When a political figure dies, we’re often expected to respect their memory and show some humanity; talk politics or begin to dissect their legacy is unfitting so soon after someone has passed. But though the death of Shimon Peres is still very recent, it is vital that what he stood for is unpicked before he is enshrined as a warrior for peace, his place in the history books ensured.
A founding statesman of Israeli politics, four stints as prime minister and a long term as president the pinnacle of his long career, Peres’s efforts towards peace in the region acquired him a Nobel Peace Prize.
The signing of an attempted peace agreement between the two parties through the Oslo Accords marked a moment in history that cannot be ignored. The state of Israel would finally recognise the Palestinian Liberation Organisation, and vice versa. For some, this was seen as a commitment to peaceful negotiations and not warfare being written into the accords, although in reality the deal gave the Palestinians very little.
Unlike many contemporary Israeli leaders, Peres was willing to sit at a table and talk – even if what he was offering was never enough to make real progress towards peace.
But less discussed moments in his life paint a more complex picture. Peres himself arrived in Palestine in the early 1930s. Aged 24, he signed up voluntarily to the “Haganah”, the militia fighting for Israeli independence and Jewish self-determination – an organisation that helped carry out the Nakba (Palestinian Exodus) before, in 1948, the state was founded. Hundreds of thousands were displaced, villages were emptied, and innocent Palestinian people were killed.
And it wasn’t just in his youth that Peres’s credentials as a man of peace and justice come into question. His support for settlements in the West Bank, one of the most controversial and damaging policies of successive Israeli governments, was unapologetic.
He led the 1996 attack on Lebanon which saw 106 civilians seeking shelter in a UN compound killed in the Qana Massacre (the United Nations was never convinced this was an error); he defended deadly assaults on innocent civilians in Gaza; he oversaw an Israeli nuclear weapons programme while in charge of defence.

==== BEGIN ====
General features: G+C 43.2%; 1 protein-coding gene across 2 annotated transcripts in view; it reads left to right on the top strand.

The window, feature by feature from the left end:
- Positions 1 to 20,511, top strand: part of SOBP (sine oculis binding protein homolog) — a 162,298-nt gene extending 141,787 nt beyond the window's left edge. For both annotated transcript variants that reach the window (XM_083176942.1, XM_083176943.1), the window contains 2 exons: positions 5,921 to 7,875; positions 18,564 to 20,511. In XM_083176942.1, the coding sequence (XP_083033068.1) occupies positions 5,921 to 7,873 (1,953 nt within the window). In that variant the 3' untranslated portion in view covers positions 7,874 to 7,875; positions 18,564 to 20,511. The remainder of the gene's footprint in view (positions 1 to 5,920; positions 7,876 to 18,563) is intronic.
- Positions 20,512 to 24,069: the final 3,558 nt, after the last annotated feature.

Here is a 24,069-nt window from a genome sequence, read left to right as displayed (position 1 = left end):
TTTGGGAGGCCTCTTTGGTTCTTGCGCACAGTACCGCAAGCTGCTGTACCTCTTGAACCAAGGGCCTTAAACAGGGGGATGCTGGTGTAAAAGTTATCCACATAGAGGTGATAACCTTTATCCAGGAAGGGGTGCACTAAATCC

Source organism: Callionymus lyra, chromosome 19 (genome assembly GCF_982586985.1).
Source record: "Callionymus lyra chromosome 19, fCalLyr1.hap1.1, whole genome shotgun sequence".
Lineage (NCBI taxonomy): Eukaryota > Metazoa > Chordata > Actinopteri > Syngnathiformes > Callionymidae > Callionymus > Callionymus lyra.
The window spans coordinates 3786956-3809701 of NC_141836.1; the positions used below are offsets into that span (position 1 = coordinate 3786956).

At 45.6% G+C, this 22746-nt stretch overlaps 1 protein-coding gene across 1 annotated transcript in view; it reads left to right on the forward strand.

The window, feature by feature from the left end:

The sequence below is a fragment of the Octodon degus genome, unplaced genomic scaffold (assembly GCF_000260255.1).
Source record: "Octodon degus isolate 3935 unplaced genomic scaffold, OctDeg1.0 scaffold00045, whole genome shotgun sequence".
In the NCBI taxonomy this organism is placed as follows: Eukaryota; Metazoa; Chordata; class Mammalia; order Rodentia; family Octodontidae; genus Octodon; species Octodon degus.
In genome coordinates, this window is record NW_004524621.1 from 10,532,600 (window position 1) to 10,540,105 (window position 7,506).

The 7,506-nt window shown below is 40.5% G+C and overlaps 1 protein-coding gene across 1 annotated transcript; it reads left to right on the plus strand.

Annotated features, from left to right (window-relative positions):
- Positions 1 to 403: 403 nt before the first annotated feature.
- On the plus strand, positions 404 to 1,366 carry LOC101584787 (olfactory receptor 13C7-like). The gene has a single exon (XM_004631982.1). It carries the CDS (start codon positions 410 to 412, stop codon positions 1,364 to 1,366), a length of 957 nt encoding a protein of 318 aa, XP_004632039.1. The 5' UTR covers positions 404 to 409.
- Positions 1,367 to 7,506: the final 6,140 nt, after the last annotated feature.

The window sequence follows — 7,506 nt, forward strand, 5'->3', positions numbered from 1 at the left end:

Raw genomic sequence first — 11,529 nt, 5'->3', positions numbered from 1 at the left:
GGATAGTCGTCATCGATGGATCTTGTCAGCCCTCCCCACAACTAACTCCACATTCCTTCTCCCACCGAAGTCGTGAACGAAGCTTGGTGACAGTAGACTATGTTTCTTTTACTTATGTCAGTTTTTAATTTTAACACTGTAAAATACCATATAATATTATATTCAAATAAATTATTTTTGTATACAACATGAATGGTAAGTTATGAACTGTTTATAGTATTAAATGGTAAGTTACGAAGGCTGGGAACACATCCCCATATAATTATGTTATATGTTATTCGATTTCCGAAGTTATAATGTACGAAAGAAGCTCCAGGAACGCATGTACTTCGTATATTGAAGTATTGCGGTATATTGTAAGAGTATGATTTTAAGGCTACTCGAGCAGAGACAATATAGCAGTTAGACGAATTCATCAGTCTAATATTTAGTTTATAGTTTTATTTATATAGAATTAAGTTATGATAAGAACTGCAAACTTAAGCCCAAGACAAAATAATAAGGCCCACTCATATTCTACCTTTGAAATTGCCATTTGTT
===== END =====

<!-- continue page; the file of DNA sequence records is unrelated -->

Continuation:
A fitting winner of the Nobel Peace Prize? I’ll leave you to decide.
But the passing of Shimon Peres marks more than a death of a world leader. This is something that, among the eulogies and ceremonies, it is imperative that we don’t forget.
Peres was the final politician who himself could have taken some responsibility for what happened in the 1940s. He was as an active fighter in the so-called “War of Independence”, the last living statesman to have witnessed first-hand the devastation that the creation of the state of Israel caused.
As the current Israel-Palestine conflict becomes entrenched, and Netanyahu’s government lurches further and further to the right, what happened in 1948 is dissolving from living memory among modern Israelis.
If Peres had been committed to peace in the future, he had a responsibility to admit the mistakes of the past: he could have reached out with an olive branch, accepted errors, and admit that there were mistakes that could not be ignored.
The stalemate that exists must be broken. Peres’s death is a stark reminder of how far we have drifted from any attempts for true peace, when even the basic principles of pluralism and debate to achieve a peaceful outcome have disappeared from much of contemporary Israeli debate.
To deify the man now does the peace process no service, but his lesson of at least sitting around a table and talking is one that Israel’s current leadership ought to heed in his memory.
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